THEY SAY YOU SHOULD never really believe anything until you’ve seen it with your own two eyes. Well my eyes have seen more than most, and I still don’t know what to believe. One thing’s for certain, though: I know my own fate is sealed, and has been for some time. And let me tell you – it doesn’t end well.

But I’m getting ahead of myself. First things first. I’d better tell you how it all started.

Just another normal day, in a normal town, with me, a normal guy, going about my business. And running late, as usual. I don’t drive, so I find myself on buses a lot. I’m an engineering student, so mostly I’m going back and forward to and from classes. Headphones on, music blaring, skimming through notes from my last class trying to figure out where I’m supposed to be, what I’m supposed to be doing and exactly how late I already am. Bus rides give me a little slice of time when I can almost relax and try to catch up with myself again.

So I’m half zoned-out, not really paying attention to anything but the music in my ears and the complexities of my schedule in my head, when I glance out of the grimy bus window. And my eyes randomly settle on something that instantly stops my heart in my chest.

There’s a corpse walking around out there.

It’s a face I only glimpse for a moment, in a crowd of people waiting to cross the road, but it’s smashed and bloody and horribly misshapen, one side of its skull squashed so flat that there’s no way it could belong to a living person. The sight of it steals the breath from my lungs. The bus moves on and I turn in disbelief to look more closely at this impossible sight, but it’s already lost in a sea of people, in the surge of the crowd as it spills over the crosswalk.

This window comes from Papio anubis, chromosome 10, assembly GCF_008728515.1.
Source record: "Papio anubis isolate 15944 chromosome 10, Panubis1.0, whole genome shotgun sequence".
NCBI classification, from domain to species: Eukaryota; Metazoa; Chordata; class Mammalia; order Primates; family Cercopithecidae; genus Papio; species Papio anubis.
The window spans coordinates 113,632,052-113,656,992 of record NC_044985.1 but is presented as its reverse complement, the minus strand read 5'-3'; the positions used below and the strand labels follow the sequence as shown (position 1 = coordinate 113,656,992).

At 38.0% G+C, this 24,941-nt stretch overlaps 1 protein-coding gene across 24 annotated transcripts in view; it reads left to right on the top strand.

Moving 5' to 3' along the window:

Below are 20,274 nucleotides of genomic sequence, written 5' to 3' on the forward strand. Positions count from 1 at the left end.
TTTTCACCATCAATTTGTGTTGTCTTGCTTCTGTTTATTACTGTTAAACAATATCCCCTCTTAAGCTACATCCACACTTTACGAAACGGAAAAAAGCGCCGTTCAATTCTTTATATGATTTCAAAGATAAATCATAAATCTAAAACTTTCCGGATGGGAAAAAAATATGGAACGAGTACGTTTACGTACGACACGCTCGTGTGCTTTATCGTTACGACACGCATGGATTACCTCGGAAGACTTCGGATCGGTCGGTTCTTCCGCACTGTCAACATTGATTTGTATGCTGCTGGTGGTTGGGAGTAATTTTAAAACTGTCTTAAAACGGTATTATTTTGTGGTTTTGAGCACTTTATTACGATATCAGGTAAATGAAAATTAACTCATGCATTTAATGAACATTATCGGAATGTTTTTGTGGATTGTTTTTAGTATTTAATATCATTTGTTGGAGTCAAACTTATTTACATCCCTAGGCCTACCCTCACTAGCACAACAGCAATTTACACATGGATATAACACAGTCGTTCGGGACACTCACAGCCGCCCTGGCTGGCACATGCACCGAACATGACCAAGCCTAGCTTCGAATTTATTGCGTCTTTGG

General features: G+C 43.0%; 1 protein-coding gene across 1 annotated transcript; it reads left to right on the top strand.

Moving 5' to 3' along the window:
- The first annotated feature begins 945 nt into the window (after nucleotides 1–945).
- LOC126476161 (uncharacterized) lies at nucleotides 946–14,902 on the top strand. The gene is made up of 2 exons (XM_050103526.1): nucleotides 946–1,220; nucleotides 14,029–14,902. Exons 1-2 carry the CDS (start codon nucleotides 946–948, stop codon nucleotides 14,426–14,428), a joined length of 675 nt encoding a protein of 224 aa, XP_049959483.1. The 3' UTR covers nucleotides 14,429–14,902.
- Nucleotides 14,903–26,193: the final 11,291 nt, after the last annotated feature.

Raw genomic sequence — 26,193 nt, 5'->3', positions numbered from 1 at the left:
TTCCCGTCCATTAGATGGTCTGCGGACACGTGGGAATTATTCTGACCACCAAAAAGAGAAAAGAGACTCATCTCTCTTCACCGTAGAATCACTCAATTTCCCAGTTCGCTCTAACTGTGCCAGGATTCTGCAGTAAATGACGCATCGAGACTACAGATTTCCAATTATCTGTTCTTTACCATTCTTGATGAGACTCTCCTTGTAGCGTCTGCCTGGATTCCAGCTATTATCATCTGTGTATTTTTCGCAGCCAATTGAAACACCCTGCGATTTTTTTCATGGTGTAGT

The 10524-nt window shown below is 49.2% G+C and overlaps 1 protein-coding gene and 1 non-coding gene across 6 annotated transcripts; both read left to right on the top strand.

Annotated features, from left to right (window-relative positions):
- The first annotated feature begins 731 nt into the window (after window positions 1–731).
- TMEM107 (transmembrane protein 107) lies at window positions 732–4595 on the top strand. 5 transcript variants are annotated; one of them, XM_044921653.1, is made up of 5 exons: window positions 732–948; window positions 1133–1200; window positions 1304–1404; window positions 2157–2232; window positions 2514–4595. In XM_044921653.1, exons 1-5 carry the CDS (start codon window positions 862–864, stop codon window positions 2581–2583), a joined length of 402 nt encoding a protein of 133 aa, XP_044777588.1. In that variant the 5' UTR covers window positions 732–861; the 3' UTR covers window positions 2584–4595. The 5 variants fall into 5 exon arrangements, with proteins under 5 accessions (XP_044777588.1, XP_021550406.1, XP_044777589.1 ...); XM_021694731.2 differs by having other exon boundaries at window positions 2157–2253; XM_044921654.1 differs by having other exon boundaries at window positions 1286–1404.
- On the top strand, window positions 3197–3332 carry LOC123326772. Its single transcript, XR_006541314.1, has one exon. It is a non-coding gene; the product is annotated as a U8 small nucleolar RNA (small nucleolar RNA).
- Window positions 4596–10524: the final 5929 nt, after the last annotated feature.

I put it down to overwork: to tiredness, to an overactive imagination or a dirty window or to anything else that I can think of, but a part of me still knows what I saw. That was a dead thing. A dead thing up and walking about in the middle of a bright sunny day.

But I can’t think that. That’s insane. So I put it out of my mind, and get back to being late and making excuses and trying to catch up with all the reading and studying I should be doing…

Only the next day I see it again. I’m travelling back from a morning class this time, and as the bus belches and farts from stop to stop I happen to look out through the window and there he is. Sitting alone on a bench in the park, with people walking past him as if he’s a perfectly normal person. But he’s not normal. He’s a corpse. His skin is ivory white, streaked with blood from his horrific injuries. His limbs are broken and twisted. His body looks as though an evil giant has picked him up and just squeezed. Sharply splintered bones poke through his flesh, lacerating him from the inside out, and no-one seems to notice but me.

By now I’m sure I’m seeing things. Obviously I’ve watched too many zombie movies or something, and I’m having some sort of breakdown. The bus rolls on oblivious, and soon he’s out of my sight, leaving me wondering whether the whole world’s gone mad or whether it’s just me.

For the remainder of the journey I scanned every face in every crowd through the filthy window of the bus, half afraid of what I might see, but there was nothing out of the ordinary. Everything was as it should be, and the world carried on as before. But that was twice I’d seen him now. The same person each time. My head was spinning, and I felt sick to my stomach.

Needless to say, I didn’t sleep much that night. The next day, getting on the bus again, my nerves were even more strained. Was I going to see that mangled, bloody body once more? I pressed my face to the window of the bus like a wide-eyed child, determined to spot the walking corpse if it was out there again.

So I almost didn’t notice him when the bus stopped and he walked right on.

Waited in line, paid his fare, and nobody batted an eyelid. And of course he strolls down the centre of the bus and sits down right next to me.

I can’t move. I’m paralysed by a mixture of fear, revulsion, and an overwhelming sense of unreality. I mean, this can’t really be happening, can it? Dead men don’t just get up in the morning and decide to take a trip into town. And if they did, wouldn’t people make a little more of a fuss?

I can’t bear to look at him, but I can feel his obscene presence beside me the entire time. His hand rests on the top of the seat in front – it looks like it’s been ripped to shreds, with stark white bone poking out from the torn flesh. The cuff of his shirt is pristine and neatly pressed. His arm bends unnaturally between the wrist and the elbow, and again between elbow and shoulder.